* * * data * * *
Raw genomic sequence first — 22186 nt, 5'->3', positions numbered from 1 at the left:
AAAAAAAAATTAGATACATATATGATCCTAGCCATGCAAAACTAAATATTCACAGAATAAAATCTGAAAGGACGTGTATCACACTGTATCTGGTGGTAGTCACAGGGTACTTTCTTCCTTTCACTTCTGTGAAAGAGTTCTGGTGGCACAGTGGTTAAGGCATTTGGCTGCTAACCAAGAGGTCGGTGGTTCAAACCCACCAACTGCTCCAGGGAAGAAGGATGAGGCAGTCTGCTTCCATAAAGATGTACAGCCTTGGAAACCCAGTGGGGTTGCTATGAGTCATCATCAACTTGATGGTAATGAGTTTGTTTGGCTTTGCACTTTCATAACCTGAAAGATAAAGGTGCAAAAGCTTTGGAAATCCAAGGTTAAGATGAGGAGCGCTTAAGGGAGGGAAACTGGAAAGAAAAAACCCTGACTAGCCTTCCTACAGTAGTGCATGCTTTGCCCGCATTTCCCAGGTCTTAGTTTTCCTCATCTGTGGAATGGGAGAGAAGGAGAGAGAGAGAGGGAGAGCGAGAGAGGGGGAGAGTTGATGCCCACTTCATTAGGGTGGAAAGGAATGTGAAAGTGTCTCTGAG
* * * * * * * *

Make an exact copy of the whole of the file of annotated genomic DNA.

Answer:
Raw genomic sequence first — 22186 nt, 5'->3', positions numbered from 1 at the left:
AAAAAAAAATTAGATACATATATGATCCTAGCCATGCAAAACTAAATATTCACAGAATAAAATCTGAAAGGACGTGTATCACACTGTATCTGGTGGTAGTCACAGGGTACTTTCTTCCTTTCACTTCTGTGAAAGAGTTCTGGTGGCACAGTGGTTAAGGCATTTGGCTGCTAACCAAGAGGTCGGTGGTTCAAACCCACCAACTGCTCCAGGGAAGAAGGATGAGGCAGTCTGCTTCCATAAAGATGTACAGCCTTGGAAACCCAGTGGGGTTGCTATGAGTCATCATCAACTTGATGGTAATGAGTTTGTTTGGCTTTGCACTTTCATAACCTGAAAGATAAAGGTGCAAAAGCTTTGGAAATCCAAGGTTAAGATGAGGAGCGCTTAAGGGAGGGAAACTGGAAAGAAAAAACCCTGACTAGCCTTCCTACAGTAGTGCATGCTTTGCCCGCATTTCCCAGGTCTTAGTTTTCCTCATCTGTGGAATGGGAGAGAAGGAGAGAGAGAGAGGGAGAGCGAGAGAGGGGGAGAGTTGATGCCCACTTCATTAGGGTGGAAAGGAATGTGAAAGTGTCTCTGAG